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Joint Doctoral Program in Jewish Studies
The Joint Doctoral Program in Jewish Studies (JDP) at the University of California Berkeley (UCB), and the Graduate Theological Union (GTU) was established to provide an academic framework for graduate studies in the area of Jewish Studies, combining the resources of both institutions as well as creating a broad interdisciplinary approach to the field. The JDP is an autonomous program, headed by two co-chairs, one from UCB, the other from GTU. Although faculty are drawn from a variety of departments, the program sets its own entrance requirements, admits its own students, allocates fellowships, appoints Graduate Student Instructors (GSIs), sets written and oral examinations, and awards its own Ph.D. degrees. Sub-committees serve to discharge certain specific tasks (such as organizing visiting lectures), but decisions on admissions, fellowships, and any changes in rules and regulations are determined by the faculty as a whole.
Students admitted to the Joint Doctoral Program (JDP) have demonstrated the capacity for advanced graduate work in Jewish studies, either through their undergraduate studies or in prior graduate work in Jewish studies. Students must be proficient in Hebrew as well as in an additional research language.
At least two years of coursework is expected for JDP students. Normative time to advancement to Doctoral Candidacy (i.e. completion of all requirements except the dissertation) is 5 or 7 semesters (5 semesters if the student enters the JDP with a Master's degree, 7 semesters if the student enters the JDP with a Bachelor's Degree). Students may take qualifying exams any time after the second year. They must pass all exams within normative time in order to be eligible for a one year Doctoral Completion fellowship. Total time to completion is expected to be 10 or 12 semesters.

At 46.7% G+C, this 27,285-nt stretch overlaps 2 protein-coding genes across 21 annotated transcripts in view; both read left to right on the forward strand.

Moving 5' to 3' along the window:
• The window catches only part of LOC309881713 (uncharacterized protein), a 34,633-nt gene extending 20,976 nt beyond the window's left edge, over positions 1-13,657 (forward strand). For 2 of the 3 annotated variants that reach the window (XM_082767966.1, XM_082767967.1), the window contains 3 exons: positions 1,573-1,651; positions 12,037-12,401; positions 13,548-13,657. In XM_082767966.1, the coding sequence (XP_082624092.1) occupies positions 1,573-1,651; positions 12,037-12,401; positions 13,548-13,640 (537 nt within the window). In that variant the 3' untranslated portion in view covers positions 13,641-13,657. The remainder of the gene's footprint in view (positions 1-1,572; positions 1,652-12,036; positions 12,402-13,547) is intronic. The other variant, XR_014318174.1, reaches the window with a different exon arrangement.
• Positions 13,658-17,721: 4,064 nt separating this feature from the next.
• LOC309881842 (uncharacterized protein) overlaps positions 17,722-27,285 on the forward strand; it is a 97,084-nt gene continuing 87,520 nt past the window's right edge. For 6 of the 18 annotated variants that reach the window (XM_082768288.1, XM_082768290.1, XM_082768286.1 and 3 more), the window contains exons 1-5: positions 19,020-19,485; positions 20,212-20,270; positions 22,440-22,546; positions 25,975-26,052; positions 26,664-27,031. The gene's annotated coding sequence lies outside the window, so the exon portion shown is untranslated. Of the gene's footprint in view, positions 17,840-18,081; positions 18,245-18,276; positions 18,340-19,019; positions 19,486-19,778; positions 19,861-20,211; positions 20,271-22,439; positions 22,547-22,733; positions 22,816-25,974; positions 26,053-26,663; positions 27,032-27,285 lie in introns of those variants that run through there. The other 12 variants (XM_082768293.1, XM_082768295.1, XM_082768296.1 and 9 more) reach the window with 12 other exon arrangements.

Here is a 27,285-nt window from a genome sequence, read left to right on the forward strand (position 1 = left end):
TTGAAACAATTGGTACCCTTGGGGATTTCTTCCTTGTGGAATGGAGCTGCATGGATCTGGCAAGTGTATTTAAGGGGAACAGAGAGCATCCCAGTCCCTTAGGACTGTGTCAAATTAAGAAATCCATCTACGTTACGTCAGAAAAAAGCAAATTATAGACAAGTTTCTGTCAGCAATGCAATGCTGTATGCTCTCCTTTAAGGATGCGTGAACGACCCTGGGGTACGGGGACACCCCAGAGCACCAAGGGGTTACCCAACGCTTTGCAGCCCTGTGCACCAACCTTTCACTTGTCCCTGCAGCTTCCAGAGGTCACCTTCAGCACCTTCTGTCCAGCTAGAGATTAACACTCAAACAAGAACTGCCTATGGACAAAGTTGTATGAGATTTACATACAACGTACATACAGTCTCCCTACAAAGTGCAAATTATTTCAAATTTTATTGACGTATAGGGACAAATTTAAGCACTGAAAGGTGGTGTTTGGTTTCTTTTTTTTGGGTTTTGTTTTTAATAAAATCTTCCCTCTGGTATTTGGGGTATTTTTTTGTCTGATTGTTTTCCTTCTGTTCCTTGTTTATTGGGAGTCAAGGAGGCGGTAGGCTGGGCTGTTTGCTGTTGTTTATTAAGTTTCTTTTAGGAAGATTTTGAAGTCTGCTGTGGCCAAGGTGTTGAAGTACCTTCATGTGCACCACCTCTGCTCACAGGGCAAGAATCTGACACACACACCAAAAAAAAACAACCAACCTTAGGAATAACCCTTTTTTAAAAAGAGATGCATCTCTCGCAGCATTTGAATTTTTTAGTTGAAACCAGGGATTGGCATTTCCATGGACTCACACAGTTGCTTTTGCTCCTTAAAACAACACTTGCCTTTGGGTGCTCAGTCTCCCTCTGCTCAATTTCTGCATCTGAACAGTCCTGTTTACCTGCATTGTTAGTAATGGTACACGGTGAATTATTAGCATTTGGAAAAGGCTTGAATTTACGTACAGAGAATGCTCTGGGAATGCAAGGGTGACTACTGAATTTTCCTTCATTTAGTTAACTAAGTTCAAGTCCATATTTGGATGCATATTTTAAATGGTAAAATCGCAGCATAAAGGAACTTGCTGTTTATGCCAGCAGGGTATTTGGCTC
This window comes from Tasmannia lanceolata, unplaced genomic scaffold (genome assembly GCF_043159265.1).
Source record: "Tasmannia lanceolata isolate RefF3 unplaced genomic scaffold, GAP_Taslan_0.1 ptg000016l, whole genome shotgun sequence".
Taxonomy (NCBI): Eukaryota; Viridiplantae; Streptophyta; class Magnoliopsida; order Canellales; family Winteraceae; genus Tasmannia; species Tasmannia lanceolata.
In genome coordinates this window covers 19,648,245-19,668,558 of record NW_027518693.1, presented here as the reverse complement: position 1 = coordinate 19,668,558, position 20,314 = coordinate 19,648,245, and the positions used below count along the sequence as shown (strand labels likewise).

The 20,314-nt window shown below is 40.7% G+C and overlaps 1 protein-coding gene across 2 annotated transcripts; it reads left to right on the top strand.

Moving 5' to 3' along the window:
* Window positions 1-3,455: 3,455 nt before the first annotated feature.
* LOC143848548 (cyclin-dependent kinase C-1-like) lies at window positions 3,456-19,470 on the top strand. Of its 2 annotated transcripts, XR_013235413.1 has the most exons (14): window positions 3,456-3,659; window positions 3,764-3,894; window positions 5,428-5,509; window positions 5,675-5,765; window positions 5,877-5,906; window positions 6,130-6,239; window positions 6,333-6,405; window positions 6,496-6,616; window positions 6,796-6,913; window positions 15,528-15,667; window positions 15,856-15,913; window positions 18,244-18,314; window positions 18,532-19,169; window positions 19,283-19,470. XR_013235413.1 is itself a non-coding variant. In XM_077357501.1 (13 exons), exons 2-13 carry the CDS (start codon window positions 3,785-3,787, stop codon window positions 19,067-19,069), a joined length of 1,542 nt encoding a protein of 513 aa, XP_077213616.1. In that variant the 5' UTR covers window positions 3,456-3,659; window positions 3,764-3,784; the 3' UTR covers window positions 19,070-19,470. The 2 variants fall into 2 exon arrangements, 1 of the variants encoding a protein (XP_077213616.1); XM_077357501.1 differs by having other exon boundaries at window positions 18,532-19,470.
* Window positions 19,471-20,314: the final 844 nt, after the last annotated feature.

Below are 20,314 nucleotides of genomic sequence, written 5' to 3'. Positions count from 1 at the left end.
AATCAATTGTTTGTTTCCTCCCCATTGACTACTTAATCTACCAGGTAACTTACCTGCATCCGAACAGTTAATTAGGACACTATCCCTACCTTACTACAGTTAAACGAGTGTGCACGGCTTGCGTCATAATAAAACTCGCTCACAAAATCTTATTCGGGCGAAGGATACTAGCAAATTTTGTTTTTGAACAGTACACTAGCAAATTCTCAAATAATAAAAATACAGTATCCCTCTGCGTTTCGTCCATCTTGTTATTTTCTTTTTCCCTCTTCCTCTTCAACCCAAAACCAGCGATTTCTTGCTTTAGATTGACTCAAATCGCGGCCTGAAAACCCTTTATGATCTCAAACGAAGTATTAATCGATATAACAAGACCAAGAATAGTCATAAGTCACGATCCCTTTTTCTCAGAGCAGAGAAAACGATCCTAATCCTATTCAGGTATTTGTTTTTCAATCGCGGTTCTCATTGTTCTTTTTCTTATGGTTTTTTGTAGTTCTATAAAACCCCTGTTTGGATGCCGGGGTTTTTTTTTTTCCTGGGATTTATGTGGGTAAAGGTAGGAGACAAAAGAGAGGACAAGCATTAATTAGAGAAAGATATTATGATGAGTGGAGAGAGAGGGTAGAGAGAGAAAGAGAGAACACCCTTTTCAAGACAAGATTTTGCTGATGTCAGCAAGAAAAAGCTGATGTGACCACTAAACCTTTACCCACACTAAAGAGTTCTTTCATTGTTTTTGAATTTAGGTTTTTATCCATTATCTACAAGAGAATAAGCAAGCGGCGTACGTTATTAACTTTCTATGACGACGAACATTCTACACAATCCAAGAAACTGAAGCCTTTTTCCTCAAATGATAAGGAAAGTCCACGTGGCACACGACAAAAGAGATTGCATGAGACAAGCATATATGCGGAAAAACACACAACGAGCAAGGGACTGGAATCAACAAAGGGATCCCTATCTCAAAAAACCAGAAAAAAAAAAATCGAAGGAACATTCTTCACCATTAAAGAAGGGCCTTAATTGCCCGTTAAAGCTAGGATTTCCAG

The JDP seeks to grant students full or equivalent privileges at both institutions throughout their study. JDP students must register at least two semesters at each of the cooperation institutions during the course of their program. Before registration, students in the program will be informed at which of the two institutions they are to begin residency. This decision is based on the funding for each student as established by the JDP fellowship committee, in accordance with the Memorandum of Understanding between UCB and the GTU. Typically, the students will register for their first year at the GTU, unless they are recipients of a UC fellowship for that year. Furthermore, all joint doctoral students will register at UCB in the semesters in which they take the Qualifying Examination, in the semester in which they file their dissertations, and in any semester in which they hold a UC fellowship or GSIship/GSRship. Conversely, students holding a GTU fellowship or teaching appointment will register at GTU while receiving the GTU funds. In the second-year review, which will take place in the third semester in which the student is in the program, he or she will declare a home campus and henceforth register at that campus, apart from the exceptions noted above.